Our Real Grammar series showed how the evidence of language in use undermines or contradicts many of the made-up or outdated “rules” which some people insist on.
In our new series on Real Vocabulary, with Scott Thornbury, we’ll be bringing you blog posts, videos and a quiz that give evidence-based answers to frequently asked questions about vocabulary.
In the first question in our Real Vocabulary quiz, we asked whether it was acceptable to use the word awesome in the sentence “We loved the concert – the band was awesome”.
In this context, awesome is used as a way of saying that you think something is really good or enjoyable. But in its original meaning, awesome refers to something that overwhelms you with feelings of wonder and fear. That meaning is still widely used, with examples in our corpus such as:
Their video footage illustrates the awesome power of a hurricane in full force.
The Niagara Falls came into view, a truly awesome sight.
But the meaning we’re discussing here, where awesome is just another way of saying “great” or “fantastic”, is a relatively recent usage, and some people disapprove of it. So is it acceptable?
Well, this use of awesome is a good example of hyperbole – which is when we exaggerate how big, bad, important etc something is, often as a way of adding emphasis or being humorous. This is a very typical feature of English, and you will often hear people saying things like “it’s boiling/freezing out there”, when in fact they just mean that the weather is hot or cold. In the same way, you’ll sometimes hear words like tragic or devastating used not only to describe genuinely terrible events (the tragic/devastating news of her sudden death) but also for talking about minor disappointments such as losing a football game. So it’s not at all unusual for words which describe extreme situations to acquire a second meaning where the speaker is simply exaggerating.
But the real key to judging whether it’s acceptable to call a band’s performance awesome is context – because context very often influences our vocabulary choices. It is useful to make the distinction between “marked” and “unmarked” words and uses. Most words in a language are unmarked: you can use them in any context. That applies to words like house, believe, frightening, or slowly, which can be found in texts of every type – from a casual conversation or Facebook posting to a literary novel or scientific textbook – and which can be used in any part of the English-speaking world. But some words or meanings are mainly used in certain specific registers (such as formal or informal situations), or in particular varieties of English (such as Indian English or Australian English). In those specific contexts, such words will sound quite normal, but in most other situations they could seem inappropriate or might even lead to misunderstandings.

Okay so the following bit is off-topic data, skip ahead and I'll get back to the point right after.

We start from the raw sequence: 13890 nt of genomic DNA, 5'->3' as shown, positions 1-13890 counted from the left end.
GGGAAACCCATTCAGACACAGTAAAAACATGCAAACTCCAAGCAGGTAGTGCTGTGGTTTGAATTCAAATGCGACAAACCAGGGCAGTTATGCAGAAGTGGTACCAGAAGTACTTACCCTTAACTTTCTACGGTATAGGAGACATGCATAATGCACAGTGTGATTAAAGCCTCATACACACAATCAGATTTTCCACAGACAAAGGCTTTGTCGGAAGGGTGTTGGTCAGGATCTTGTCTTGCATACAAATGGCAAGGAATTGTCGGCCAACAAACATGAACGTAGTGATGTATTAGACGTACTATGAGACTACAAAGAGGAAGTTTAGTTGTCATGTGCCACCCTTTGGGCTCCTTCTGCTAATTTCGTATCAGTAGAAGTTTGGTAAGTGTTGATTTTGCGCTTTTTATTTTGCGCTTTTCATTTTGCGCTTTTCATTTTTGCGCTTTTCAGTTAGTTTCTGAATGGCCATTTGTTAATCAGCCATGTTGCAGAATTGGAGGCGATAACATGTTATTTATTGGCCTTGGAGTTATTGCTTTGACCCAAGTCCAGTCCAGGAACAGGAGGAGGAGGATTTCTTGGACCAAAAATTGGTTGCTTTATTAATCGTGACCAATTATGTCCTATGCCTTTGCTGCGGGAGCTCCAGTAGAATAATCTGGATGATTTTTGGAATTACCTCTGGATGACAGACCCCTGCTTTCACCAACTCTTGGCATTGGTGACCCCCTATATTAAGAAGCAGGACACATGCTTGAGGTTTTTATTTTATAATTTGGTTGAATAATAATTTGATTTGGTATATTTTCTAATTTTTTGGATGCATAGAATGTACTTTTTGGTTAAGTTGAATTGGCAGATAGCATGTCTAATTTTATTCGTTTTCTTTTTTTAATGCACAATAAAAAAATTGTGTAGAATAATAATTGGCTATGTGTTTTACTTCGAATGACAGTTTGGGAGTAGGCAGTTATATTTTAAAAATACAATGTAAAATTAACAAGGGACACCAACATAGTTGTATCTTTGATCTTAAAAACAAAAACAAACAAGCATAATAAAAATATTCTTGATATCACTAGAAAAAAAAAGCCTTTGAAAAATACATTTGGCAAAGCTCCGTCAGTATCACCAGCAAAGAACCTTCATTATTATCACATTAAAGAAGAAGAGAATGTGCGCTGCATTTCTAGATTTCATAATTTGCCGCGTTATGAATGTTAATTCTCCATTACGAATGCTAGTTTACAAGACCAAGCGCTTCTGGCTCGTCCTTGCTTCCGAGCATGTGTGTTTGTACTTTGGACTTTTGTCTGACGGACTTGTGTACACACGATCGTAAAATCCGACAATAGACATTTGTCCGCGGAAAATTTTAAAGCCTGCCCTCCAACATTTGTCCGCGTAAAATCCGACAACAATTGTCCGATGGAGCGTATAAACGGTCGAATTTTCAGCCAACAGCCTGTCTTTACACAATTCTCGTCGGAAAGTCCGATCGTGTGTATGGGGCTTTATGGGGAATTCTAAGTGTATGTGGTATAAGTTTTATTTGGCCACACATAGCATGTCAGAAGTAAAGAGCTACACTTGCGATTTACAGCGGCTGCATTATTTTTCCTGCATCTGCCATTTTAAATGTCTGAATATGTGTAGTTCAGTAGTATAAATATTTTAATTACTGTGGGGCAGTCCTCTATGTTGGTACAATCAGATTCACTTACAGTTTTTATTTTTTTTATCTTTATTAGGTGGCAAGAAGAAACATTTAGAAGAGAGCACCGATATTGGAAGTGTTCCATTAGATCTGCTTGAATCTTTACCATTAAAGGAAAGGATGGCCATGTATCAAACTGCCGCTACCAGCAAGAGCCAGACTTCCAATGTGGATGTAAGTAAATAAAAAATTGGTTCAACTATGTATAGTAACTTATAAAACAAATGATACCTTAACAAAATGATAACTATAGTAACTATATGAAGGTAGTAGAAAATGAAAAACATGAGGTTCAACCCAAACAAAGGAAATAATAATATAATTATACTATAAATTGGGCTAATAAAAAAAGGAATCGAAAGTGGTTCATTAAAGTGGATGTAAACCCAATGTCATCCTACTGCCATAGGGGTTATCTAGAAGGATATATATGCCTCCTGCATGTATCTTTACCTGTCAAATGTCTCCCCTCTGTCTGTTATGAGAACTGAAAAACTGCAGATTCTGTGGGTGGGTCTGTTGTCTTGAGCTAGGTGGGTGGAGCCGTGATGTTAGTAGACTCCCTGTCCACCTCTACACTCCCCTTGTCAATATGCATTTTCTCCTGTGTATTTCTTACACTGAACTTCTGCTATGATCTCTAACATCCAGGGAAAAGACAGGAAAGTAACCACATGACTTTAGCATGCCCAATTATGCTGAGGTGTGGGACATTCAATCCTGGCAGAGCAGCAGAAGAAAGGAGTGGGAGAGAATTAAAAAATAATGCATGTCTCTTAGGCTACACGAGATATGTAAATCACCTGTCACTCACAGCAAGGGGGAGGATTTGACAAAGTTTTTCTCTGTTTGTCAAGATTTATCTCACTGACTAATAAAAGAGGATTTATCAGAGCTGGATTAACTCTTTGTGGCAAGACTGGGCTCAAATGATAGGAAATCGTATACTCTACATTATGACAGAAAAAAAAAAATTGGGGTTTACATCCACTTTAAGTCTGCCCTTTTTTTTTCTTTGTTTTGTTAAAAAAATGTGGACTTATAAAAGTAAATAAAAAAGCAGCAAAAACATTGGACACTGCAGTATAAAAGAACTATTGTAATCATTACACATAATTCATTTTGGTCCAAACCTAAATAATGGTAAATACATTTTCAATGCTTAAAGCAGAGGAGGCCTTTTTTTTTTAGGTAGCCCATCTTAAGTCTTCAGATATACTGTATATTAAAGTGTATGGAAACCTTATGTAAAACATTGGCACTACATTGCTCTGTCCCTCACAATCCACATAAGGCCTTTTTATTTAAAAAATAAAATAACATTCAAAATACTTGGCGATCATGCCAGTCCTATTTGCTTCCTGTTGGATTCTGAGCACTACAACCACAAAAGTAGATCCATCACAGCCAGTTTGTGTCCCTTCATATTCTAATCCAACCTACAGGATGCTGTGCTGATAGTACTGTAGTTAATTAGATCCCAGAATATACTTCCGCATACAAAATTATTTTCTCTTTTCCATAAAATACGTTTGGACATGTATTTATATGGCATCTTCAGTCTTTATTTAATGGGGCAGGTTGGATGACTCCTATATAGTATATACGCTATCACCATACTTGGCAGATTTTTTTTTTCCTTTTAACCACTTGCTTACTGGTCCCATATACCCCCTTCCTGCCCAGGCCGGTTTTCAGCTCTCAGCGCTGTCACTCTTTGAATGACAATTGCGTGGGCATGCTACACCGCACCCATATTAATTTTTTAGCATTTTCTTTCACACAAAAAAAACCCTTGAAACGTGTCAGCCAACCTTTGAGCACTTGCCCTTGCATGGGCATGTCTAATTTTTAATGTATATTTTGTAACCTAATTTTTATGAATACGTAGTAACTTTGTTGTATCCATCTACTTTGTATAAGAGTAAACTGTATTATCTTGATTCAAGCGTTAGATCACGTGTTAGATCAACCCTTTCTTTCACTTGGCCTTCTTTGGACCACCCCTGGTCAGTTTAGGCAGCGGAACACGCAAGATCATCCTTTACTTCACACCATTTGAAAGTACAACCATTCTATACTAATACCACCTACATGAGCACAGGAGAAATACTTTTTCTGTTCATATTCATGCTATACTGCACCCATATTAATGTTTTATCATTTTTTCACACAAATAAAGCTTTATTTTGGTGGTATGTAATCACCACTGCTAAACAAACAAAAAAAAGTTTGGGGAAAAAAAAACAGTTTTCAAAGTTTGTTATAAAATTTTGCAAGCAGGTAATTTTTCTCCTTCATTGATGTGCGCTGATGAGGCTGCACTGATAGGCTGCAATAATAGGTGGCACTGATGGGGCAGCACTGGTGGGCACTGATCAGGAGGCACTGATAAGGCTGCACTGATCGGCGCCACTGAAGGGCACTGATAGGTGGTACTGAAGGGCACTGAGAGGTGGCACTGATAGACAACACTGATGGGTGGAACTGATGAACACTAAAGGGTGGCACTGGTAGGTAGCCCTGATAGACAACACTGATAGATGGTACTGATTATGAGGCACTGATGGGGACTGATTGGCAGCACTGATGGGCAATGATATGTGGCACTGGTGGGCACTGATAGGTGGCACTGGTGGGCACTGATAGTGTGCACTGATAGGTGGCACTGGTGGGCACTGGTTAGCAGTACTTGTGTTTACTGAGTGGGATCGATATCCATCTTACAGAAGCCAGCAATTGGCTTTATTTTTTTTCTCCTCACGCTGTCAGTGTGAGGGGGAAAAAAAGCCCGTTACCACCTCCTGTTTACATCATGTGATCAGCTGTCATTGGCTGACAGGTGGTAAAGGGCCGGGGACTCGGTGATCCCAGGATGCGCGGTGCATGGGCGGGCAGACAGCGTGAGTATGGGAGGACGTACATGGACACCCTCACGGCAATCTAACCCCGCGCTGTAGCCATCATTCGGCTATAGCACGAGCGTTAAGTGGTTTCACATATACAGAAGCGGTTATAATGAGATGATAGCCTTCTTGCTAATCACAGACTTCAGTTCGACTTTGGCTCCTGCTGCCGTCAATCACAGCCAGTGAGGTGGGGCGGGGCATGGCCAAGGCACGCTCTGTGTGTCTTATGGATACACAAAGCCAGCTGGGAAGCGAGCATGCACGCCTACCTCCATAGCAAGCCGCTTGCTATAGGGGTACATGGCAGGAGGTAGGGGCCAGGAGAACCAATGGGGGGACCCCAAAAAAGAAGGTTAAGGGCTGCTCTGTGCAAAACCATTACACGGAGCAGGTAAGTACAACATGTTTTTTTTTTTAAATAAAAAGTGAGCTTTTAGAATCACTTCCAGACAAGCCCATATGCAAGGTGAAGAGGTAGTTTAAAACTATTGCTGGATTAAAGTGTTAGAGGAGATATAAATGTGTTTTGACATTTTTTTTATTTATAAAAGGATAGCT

In the Macmillan Dictionary, we use “labels” to indicate when the use of a word or phrase or meaning is in some way limited by context. At the word active, for example, most of the meanings are “unmarked”, but meaning 6 is more specialized: it explains what active means when we are talking about an active verb or an active clause, and so it has the label linguistics. Other words have labels such as formal, humorous, or mainly spoken, to show that these are the kinds of context in which those words are typically used.
Our entry for awesome gives two meanings: the first is the original sense we discussed above, and this is unmarked. But the second meaning – defined as “extremely good” – has an informal label, and an additional note saying that it is “used mainly by young people”. Our corpus shows that both uses of awesome are fairly common, but it also demonstrates that examples of the second meaning usually occur in informal contexts. Since the situation we were describing involved friends talking about a band they had seen, it’s safe to conclude that the context is informal (and probably involves young people too), so in this case the use of awesome is both acceptable and contextually-appropriate.
To learn more about Real Vocabulary, keep a close eye on our Real Vocabulary page. You can also follow this topic using #realvocabulary on Twitter, and remember that you can find all the blog posts on this topic by using the tags “prescriptivism” or “realvocabulary”.Email this Post